Iran in conjunction with UNESCO has called an international cooperation for cleaning up the lichen from body of Persepolis World Heritage Site. (See the photo report here)
Tehran, 13 May 2007 (CHN) - The northern staircase of Apadana Palace in Persepolis , depicted by designs of gift givers has been hidden under lichens during 2500 years old. In an attempt to rescue this world heritage site, Iran with support of UNESCO has announced an international call for cooperating in cleaning up the lichens with help of domestic and foreign restoration experts.
Announcing this news, Mohammad Hassan Talebian, head of Parse Pasargadae Research Center, told CHN: "Northern staircase of Apadana Palace is one of the most important sections of Persepoise World Heritage sites. Since it was situated unprotected in free space for over 2500 years and endured harsh weather and rain and taking into account that it was out of direct sunlight, it flecked with lichens over time. Cleaning up lichens would be a time-taking job and we have started the project with the assistance of Iranian and foreign experts."
Pointing that lichen is a real threat to a large number of stone historical sites in the world and have posed serious harms to some of them, Talebian added: "Some approaches have been undertaken to fight this blight, although they were not always useful. This time we are hoping to be able to treat these apparently incurable lichens from Persepolis body."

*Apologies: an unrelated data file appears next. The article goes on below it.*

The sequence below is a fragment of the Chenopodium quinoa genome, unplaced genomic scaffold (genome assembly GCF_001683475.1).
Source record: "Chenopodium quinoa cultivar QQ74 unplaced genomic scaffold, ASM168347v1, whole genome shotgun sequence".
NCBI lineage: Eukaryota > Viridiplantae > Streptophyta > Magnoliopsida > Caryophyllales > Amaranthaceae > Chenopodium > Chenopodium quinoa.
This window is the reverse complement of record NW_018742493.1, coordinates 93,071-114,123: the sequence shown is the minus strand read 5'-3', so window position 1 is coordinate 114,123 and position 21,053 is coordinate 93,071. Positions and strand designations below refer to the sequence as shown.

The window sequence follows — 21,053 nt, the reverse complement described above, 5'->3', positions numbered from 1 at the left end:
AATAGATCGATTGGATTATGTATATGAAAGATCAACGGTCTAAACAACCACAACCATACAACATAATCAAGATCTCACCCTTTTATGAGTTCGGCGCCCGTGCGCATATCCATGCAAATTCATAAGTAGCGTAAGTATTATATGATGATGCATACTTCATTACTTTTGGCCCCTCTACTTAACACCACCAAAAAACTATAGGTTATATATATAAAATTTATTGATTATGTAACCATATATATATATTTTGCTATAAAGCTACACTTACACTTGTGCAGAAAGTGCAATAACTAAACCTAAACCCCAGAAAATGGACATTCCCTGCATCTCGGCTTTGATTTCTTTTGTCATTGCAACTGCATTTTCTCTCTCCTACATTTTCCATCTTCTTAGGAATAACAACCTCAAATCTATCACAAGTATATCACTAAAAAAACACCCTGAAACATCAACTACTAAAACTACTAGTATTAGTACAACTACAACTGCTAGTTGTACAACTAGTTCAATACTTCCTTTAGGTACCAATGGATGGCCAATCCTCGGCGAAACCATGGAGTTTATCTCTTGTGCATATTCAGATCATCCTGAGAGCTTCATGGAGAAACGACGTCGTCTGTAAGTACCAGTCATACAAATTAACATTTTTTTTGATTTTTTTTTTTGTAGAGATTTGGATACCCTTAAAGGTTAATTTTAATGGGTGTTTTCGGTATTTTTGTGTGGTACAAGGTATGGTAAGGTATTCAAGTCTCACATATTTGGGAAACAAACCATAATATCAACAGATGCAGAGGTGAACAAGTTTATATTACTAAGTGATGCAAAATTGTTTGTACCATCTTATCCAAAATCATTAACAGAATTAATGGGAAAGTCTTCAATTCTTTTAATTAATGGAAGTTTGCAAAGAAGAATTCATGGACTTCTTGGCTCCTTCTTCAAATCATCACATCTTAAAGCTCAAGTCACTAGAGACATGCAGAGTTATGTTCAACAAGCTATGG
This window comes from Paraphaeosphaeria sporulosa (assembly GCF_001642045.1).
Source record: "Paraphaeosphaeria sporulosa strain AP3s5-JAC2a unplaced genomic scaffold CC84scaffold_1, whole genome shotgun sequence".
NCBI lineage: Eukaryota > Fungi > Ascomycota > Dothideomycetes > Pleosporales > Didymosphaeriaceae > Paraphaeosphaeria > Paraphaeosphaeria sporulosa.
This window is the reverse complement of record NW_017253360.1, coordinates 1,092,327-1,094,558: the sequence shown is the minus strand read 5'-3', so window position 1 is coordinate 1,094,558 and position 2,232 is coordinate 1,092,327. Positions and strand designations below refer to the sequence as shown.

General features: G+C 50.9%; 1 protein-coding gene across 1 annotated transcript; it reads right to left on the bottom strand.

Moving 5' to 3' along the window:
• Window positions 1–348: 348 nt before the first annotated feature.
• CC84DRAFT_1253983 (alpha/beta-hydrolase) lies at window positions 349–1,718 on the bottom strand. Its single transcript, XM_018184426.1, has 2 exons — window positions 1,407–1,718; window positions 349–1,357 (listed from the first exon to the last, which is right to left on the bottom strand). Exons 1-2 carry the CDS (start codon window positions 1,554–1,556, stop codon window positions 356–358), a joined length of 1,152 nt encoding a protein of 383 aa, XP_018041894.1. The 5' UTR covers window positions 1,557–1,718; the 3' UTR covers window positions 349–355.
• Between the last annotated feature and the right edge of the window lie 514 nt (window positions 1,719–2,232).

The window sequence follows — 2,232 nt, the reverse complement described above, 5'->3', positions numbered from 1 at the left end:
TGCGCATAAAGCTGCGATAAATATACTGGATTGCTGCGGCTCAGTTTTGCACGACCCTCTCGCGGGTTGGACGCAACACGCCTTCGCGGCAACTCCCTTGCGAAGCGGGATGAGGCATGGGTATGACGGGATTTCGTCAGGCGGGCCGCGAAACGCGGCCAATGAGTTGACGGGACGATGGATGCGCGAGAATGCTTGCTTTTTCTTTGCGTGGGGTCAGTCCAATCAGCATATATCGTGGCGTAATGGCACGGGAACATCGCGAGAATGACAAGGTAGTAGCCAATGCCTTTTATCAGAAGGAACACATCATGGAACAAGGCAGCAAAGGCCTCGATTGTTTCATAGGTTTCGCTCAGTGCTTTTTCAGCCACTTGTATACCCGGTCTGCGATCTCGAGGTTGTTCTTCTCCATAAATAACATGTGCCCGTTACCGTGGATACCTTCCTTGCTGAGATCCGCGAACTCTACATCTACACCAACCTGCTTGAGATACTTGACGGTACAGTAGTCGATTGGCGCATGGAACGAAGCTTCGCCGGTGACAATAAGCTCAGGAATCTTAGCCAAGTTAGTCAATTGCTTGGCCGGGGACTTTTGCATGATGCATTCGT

According to Hassan Rahsaz, stone restoration expert in Persepolis, fortunately there is no worry about the other parts of Persepolis from this regard. He further said that Iranians have also a long experience in cleaning up lichens and this time is a hope to overcome this problem completely through international cooperation.
Founded by Darius I in 518 BC, Persepolis was the capital of the Achaemenid Empire (550-330 BC) which is situated in Iranian Fars province. It was built on an immense half-artificial, half-natural terrace, where the king of kings created an impressive palace complex inspired by Mesopotamian models. Persepolis was devastated in 330 during the attack of Alexander the Great to Persia who set fire to the capital of Achaemenid Empire and leveled this huge monument to the ground. The importance and quality of the monumental ruins made it a unique archeological site. UNESCO declared Persepolis complex a World Heritage Site in 1979. Persepolis is also one of the 80 treasures featured on Around the World in 80 Treasures presented by Dan Cruickshank.
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